Shattered Globe Theatre

at the Royal George Theatre Center Gallery


Raven Theatre

Athol Fugard’s Miss Helen may well be one of the most beautiful female characters in 20th-century theater. Never mind that the playwright realized only late in the game that he’d written a self-portrait, not a biography of a remarkable woman, in his 1985 The Road to Mecca–the qualities he ascribes to Miss Helen transcend the sexes.

Fugard based Miss Helen on a real person: one Helen Martins, an Afrikaner who filled the yard around her small house in the isolated Karoo town of New Bethesda with an amazing array of owls, camels, wise men, and peacocks made from cement and decorated with whatever colorful baubles she could find. Her sculptures scared children and embarrassed her conservative neighbors, and building them was hardly considered a fitting activity for an aging widow raised in the Christian faith. Not surprisingly, after 17 years of creative passion, Helen Martins had become a total recluse. Paranoid and depressed, she ultimately took her own life.

In The Road to Mecca Fugard enters Martins’s life at the height of her depression, but in his version Miss Helen doesn’t kill herself. Instead she triumphs, standing up to the village parson who wants to move her into an old folks’ home. Though Fugard knew of Martins’s suicide, he’s reenvisioned her here as an embodiment of the creative spirit. She glows with an inner light as she communicates her vision to the parson, and in doing so becomes more beautiful and moving than her art.

With its production of The Road to Mecca, Shattered Globe Theatre once again proves itself to be one of the most adept fringe theaters in Chicago. Directed by Roger Smart, with South African Ann Wakefield as Miss Helen, Linda Reiter as her young friend Elsa Barlow, and Andrew J. Turner as the parson Marius Bylefeld, this production gently captures Miss Helen’s passionate spirit. This is due in no small part to Wakefield’s performance. Like Fugard, Wakefield grew up within miles of New Bethesda, and her charming South African accent is exactly suited to Fugard’s poetry. More important, Wakefield seems to understand Miss Helen’s soul. She’s absorbed Miss Helen into her skin; her pauses, mumbling, and gentle poetry all flow smoothly and naturally; her movement speaks no lies.

The Road to Mecca is also an unusual love story. It’s about trust–in oneself, one’s artistic vision, and in the people who support that vision. The person who supports Miss Helen’s vision is Elsa Barlow, a radical British schoolteacher. When the play opens, Elsa has driven ten hours to New Bethesda, worried by an alarming letter in which Miss Helen cries out that she is losing her eyesight, her work, and her home. She announces that she would rather take her own life than continue. Elsa runs to help her friend but also to ease her own grief over a failed love affair and an abortion. Both find strength in their unusual friendship: without Elsa, Miss Helen wouldn’t be able to stand up against the well-meaning Bylefeld, and without Miss Helen, Elsa couldn’t find solace. Both characters are vulnerable, but Reiter’s tough-skinned Elsa provides a nice contrast to Wakefield’s soft, gentle Miss Helen, whose strength emerges gradually.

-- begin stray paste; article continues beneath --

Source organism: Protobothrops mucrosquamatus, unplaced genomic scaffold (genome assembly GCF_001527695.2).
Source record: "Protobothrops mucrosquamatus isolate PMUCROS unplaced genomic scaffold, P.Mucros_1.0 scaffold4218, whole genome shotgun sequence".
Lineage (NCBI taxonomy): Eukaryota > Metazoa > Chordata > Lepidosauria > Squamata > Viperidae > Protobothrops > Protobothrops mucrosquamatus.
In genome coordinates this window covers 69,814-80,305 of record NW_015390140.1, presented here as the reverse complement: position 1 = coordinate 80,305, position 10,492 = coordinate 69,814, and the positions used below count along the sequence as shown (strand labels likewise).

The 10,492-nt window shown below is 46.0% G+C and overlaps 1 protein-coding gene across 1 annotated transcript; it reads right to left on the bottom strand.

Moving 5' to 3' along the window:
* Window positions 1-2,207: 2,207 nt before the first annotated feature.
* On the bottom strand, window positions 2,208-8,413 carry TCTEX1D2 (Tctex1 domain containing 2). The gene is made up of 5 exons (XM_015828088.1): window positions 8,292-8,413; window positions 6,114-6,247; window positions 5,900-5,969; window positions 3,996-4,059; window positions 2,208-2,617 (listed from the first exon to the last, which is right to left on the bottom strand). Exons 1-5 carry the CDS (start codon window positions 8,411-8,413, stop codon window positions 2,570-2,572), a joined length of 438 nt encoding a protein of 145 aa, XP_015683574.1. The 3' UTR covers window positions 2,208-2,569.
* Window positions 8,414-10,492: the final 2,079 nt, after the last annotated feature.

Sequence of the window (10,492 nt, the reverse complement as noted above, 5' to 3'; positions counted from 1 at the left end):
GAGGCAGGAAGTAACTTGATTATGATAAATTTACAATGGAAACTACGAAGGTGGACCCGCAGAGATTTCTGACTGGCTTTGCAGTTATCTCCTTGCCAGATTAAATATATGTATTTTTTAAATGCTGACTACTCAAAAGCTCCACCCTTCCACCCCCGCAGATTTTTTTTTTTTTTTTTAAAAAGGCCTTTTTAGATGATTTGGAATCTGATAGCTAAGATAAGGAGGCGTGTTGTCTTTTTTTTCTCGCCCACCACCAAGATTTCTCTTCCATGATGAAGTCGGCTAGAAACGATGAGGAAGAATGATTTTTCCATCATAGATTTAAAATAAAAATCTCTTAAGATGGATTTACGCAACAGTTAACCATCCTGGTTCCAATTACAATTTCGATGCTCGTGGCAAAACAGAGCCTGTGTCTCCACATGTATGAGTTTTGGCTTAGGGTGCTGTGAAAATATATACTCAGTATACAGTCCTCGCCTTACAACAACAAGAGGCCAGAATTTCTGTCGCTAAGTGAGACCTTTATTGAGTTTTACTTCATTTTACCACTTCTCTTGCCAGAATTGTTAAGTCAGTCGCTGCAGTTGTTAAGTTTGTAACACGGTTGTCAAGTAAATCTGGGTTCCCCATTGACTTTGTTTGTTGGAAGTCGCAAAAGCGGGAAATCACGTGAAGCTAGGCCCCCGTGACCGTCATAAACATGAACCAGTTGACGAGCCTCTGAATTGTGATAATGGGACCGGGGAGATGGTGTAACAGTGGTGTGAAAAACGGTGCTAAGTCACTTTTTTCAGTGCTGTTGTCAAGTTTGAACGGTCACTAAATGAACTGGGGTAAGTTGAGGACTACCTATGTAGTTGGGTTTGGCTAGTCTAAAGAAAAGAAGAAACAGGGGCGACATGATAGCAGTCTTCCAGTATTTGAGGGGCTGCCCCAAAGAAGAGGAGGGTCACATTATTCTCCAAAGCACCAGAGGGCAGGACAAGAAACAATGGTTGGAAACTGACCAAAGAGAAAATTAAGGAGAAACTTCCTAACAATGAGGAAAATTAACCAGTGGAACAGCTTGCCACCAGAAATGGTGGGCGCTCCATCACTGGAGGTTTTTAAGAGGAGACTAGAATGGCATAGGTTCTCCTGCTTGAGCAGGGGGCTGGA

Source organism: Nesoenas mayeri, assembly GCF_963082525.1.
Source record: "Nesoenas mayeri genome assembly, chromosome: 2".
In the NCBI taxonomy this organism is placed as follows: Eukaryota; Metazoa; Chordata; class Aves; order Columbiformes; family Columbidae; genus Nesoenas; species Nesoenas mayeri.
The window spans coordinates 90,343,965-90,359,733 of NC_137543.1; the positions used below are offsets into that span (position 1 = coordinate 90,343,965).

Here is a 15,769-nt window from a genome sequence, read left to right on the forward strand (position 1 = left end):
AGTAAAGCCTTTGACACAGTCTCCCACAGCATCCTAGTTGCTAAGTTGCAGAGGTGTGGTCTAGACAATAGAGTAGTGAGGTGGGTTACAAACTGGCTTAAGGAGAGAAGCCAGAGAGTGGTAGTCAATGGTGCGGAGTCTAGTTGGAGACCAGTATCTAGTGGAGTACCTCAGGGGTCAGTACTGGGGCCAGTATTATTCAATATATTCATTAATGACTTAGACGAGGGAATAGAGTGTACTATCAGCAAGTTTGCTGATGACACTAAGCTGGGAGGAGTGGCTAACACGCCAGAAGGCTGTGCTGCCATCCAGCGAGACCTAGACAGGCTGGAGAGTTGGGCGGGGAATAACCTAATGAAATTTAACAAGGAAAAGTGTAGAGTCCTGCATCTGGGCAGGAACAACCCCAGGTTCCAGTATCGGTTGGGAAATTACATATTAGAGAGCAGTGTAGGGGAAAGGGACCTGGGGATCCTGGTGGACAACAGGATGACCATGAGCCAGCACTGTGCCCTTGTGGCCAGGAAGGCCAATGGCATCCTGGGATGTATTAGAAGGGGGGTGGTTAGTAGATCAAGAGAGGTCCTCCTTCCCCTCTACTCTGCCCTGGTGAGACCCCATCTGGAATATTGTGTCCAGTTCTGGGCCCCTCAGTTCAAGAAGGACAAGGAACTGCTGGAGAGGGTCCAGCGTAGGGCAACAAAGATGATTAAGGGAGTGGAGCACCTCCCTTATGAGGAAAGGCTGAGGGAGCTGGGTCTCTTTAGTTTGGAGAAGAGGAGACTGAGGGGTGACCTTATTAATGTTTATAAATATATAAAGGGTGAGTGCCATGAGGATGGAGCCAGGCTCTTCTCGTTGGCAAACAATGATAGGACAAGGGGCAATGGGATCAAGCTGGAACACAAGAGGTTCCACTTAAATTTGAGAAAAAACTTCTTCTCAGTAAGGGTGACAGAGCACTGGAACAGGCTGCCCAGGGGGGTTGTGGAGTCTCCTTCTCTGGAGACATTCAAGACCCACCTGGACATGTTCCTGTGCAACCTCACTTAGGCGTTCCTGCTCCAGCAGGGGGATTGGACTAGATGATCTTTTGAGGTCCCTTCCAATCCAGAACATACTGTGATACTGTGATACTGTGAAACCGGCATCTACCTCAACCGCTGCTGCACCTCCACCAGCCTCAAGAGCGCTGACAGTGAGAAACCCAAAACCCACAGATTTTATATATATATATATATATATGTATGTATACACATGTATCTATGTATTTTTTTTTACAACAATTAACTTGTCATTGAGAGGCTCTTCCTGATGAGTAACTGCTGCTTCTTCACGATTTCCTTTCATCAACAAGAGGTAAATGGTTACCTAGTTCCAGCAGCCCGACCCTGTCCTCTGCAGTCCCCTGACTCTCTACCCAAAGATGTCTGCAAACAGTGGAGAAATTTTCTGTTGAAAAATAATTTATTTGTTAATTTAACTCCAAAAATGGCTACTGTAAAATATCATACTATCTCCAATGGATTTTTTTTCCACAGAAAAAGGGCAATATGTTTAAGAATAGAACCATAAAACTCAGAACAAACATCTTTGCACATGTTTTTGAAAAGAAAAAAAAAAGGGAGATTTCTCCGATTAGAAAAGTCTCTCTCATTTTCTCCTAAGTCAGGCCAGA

The production does have its flaws. There is much talk about Miss Helen’s ability to create a magical place in her home, but the set falls short of magic. Young Turner is miscast as the old Reverend Bylefeld, and his old-age makeup and characterizations seem falsely theatrical next to Wakefield’s genuine performance. But Smart’s skillful direction, plus engrossing performances by Wakefield and Reiter, go a long way toward minimizing these flaws, creating a different kind of magical world onstage and bringing out the soul of Fugard’s work.

Scene of Shipwreck, by South African playwright Pamela Mills, explores a family’s struggles in a windy, desolate outpost. The only whites in town, they ache with loneliness brought on by their separateness from the native African community.

At first Mills hints that this play is going to be about race relations, but actually it’s about incest. Ruth, the youngest daughter, is routinely molested by her father. She finds herself pregnant and finally tells her mother what’s been happening. Her mother refuses to believe her, although in her heart she knows it’s true. Mills doesn’t seem to have found a thread to stitch the pieces of her story together, however. It seems that her message must have something to do with the family’s role as the only whites in the village, the father’s stubborn ties to his land, the mother’s acceptance of a lie, and the second daughter’s messed-up sexuality. But what exactly Mills’s message is isn’t clear. She needs to go back to the drawing board and figure out what she’s trying to say.

Director Tom Drummer seems even less certain about it than Mills. And his concept of space and time, like hers, is practically nonexistent. The season is supposed to be Christmas, but C. Edd Lunken’s set doesn’t even hint at what Christmas might be like in a desolate South African town. Drummer’s staging is full of sloppy contradictions: when family members lie down for a good night’s sleep, for example, they keep all their clothes on, but when Ruth lies down for a rest she takes all her clothes off. Then there are such frustrating oversights as characters walking right through imaginary tables and walls. The result is a fragmented production that starts poorly and gets worse.